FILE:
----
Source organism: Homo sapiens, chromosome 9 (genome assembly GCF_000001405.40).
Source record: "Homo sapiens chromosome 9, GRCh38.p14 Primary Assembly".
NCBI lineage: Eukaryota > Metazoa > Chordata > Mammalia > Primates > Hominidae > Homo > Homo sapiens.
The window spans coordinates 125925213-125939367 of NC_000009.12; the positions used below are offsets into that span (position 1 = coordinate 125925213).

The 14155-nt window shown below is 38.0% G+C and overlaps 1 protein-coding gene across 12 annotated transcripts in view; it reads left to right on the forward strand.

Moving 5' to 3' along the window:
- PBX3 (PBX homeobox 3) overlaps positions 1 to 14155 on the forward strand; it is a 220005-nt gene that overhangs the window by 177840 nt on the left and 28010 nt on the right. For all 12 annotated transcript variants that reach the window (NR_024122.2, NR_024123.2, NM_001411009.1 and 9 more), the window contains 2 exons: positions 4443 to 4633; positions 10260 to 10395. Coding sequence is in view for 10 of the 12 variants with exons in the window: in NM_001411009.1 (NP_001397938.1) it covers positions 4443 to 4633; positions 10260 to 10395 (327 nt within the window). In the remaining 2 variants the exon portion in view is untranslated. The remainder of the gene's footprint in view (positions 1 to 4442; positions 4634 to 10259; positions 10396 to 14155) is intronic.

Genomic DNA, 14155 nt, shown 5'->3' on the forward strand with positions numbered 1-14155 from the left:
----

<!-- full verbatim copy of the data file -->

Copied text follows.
Source organism: Homo sapiens, chromosome 9 (genome assembly GCF_000001405.40).
Source record: "Homo sapiens chromosome 9, GRCh38.p14 Primary Assembly".
NCBI lineage: Eukaryota > Metazoa > Chordata > Mammalia > Primates > Hominidae > Homo > Homo sapiens.
The window spans coordinates 125925213-125939367 of NC_000009.12; the positions used below are offsets into that span (position 1 = coordinate 125925213).

The 14155-nt window shown below is 38.0% G+C and overlaps 1 protein-coding gene across 12 annotated transcripts in view; it reads left to right on the forward strand.

Moving 5' to 3' along the window:
- PBX3 (PBX homeobox 3) overlaps positions 1 to 14155 on the forward strand; it is a 220005-nt gene that overhangs the window by 177840 nt on the left and 28010 nt on the right. For all 12 annotated transcript variants that reach the window (NR_024122.2, NR_024123.2, NM_001411009.1 and 9 more), the window contains 2 exons: positions 4443 to 4633; positions 10260 to 10395. Coding sequence is in view for 10 of the 12 variants with exons in the window: in NM_001411009.1 (NP_001397938.1) it covers positions 4443 to 4633; positions 10260 to 10395 (327 nt within the window). In the remaining 2 variants the exon portion in view is untranslated. The remainder of the gene's footprint in view (positions 1 to 4442; positions 4634 to 10259; positions 10396 to 14155) is intronic.

Genomic DNA, 14155 nt, shown 5'->3' on the forward strand with positions numbered 1-14155 from the left: